He took up more of this bed than he should have. He was more muscled than he should have been. Outside there were skyscrapers, and different cars, and vastly different fashions, and 'phones' that fit in your pocket with clear screens that responded to touch, phones that played games and kept schedules and did God-knows-what-else. Despite the late heat of mid-September, his apartment was cool from the air conditioning. The hardwood had been changed to carpet. The metal bed frame had been replaced with maple, and all the furniture in fact was new. So that sweet, sweet self-delusion never lasted more than a minute or two.

Steve dragged himself out of bed early on Sundays. He wasn't actually much of a morning person. The behavior was learned; first from Bucky, who slept less than anyone he'd ever met and never seemed the worse for it, and then from the army. So by 11:26am, Steve had already been awake for three hours and twenty-six minutes, time enough for first breakfast, church, and some reading time. He settled on the couch with a book he'd bought on his way home from lunch the other day, Lord of the Rings: The Fellowship of the Ring. He was already halfway through, having read quite a bit the day before. By 11:26, he was just reaching the good part. He held his breath as the Nine Riders advanced on Frodo.

"'By Elbereth and Luthien the Fair,' said Frodo with a last effort, lifting up his sword, 'you shall have neither the Ring nor me!'"

The doorbell rang, making Steve jump a little, snapping him suddenly out of the fantasy world. He put a bookmark in the novel and set it on the coffee table before opening the door. To Steve's immense surprise, Tony waltzed right in, followed swiftly by Natasha, Clint, Bruce, Pepper, and even Rhodey.

"Wha—" Steve started, but Tony and his loudmouth cut him off.

"It's Sunday!" Tony said insistently, like this meant something, and Steve should know what it was.

"Yes…" Steve said slowly, uncomprehending.

"It's movie day," Tony said, like Steve was crazy for not knowing this. "We have to catch you up on everything! Oh—Fellowship? Fantastic that's one of the films I brought. You know they're making a film of The Hobbit—uh, sorry, There and Back Again—and it's coming out in a couple of months." Steve just stood there, his hand still on the doorknob, watching as Bruce settled in his armchair, Natasha took a seat on the couch, and Clint rifled through his books. Rhodey was already at the fridge, getting out drinks, and Pepper was—oh, no—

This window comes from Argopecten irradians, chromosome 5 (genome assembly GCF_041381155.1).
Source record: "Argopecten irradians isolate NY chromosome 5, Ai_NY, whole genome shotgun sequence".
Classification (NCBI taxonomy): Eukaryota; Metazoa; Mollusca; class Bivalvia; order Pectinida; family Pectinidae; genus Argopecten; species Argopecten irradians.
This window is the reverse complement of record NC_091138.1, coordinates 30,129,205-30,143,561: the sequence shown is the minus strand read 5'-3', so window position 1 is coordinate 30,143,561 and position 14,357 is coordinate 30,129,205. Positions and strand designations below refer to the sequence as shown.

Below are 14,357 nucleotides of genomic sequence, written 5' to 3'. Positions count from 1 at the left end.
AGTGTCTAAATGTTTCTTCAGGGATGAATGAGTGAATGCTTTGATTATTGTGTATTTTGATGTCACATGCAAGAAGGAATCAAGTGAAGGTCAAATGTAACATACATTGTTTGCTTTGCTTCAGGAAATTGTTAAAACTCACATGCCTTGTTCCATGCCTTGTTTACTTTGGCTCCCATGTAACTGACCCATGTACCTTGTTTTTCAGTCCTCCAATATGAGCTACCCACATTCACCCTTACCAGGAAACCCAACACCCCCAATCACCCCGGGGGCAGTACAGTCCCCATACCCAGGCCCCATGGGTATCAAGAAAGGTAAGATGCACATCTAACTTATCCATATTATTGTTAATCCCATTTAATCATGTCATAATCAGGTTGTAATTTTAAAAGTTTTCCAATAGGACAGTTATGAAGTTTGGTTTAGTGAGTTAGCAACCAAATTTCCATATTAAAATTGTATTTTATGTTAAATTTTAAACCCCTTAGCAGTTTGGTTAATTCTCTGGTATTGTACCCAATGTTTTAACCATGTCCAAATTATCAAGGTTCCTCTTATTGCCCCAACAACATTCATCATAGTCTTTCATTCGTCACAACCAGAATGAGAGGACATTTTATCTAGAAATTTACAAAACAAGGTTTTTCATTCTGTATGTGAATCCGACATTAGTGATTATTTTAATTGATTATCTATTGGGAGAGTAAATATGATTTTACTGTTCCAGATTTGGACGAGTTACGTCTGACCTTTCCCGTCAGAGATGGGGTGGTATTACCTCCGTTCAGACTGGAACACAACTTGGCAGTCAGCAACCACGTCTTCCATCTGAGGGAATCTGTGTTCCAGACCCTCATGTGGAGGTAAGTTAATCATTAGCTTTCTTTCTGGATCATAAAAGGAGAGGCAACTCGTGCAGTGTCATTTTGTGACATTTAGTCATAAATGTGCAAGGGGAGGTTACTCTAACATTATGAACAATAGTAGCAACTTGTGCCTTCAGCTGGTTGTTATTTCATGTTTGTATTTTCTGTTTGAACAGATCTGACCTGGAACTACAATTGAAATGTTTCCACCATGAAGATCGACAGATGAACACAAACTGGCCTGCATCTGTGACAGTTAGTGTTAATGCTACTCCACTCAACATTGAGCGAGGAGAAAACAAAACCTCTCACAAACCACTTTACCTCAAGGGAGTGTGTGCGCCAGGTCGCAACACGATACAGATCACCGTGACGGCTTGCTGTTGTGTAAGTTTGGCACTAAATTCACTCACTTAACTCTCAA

"They're not finished!" Steve yelped as Pepper found his canvases and sketchbooks and peaked at one after the other. Steve knew what she would find—a full oil painting of Bucky, one of Peggy, and one of all the Howling Commandos raising their beers for a drink at Crocker's Folly. There was also one of Brooklyn from out of his old window as Steve remembered it. There were several charcoal drawings of Bucky and Peggy both, one of Howard Stark working in his lab, one nightmarish piece in colored pencil of the Red Skull, and several pieces done in ink of the Avengers. An embarrassing amount of them were of Tony, or of his armor. They were, in fact, finished. Steve just didn't want anyone to see them.

"I didn't know that you're an artist," Pepper said appreciatively. "These pieces are beautiful."

"Ohh, I want to see—" Clint said, rushing over, but Steve stepped in front of him, his whole face hot from embarrassment.

"No, really, they're not done," Steve said. Pleaded, really. To his surprise, Clint backed off, shrugging.

"If you say so," he said, before joining Natasha on the couch.

"I uh, I didn't know you all were coming," Steve said, as if they didn't all know that perfectly well. "I hope there's enough um, seating. And drinks and—are you guys hungry? I didn't—"

"Relax, Capsicle," Tony said. "I've got it covered." Then his mouth curled up with disgust. "That is the most outdated, ridiculous television I've ever seen. Can you even hook up a blu-ray to that dinosaur?"

"A what?"

"Ugh, nevermind. I'm buying you a new television. And better seating. If we're going to make this a regular thing they have to. I don't want to have to sit on those under pain of death let alone for recreation," Tony said. He started fiddling with the TV, though what for, Steve had no idea. Steve only knew that twenty minutes later, The Fellowship of the Ring was playing on his television, looking spectacularly real. Steve sat on the edge of the couch the whole time, sandwiched between Tony and Rhodey. Pepper sat with Natasha on the smaller sofa. Clint had claimed the armchair for his own. There weren't enough seats, so Bruce sat cross-legged on the floor in front of them. The film, ended and the credits rolled. Clint and Bruce demanded they watch the next one, so they ordered pizza, took a quick break, and then were back into movie-watching mode.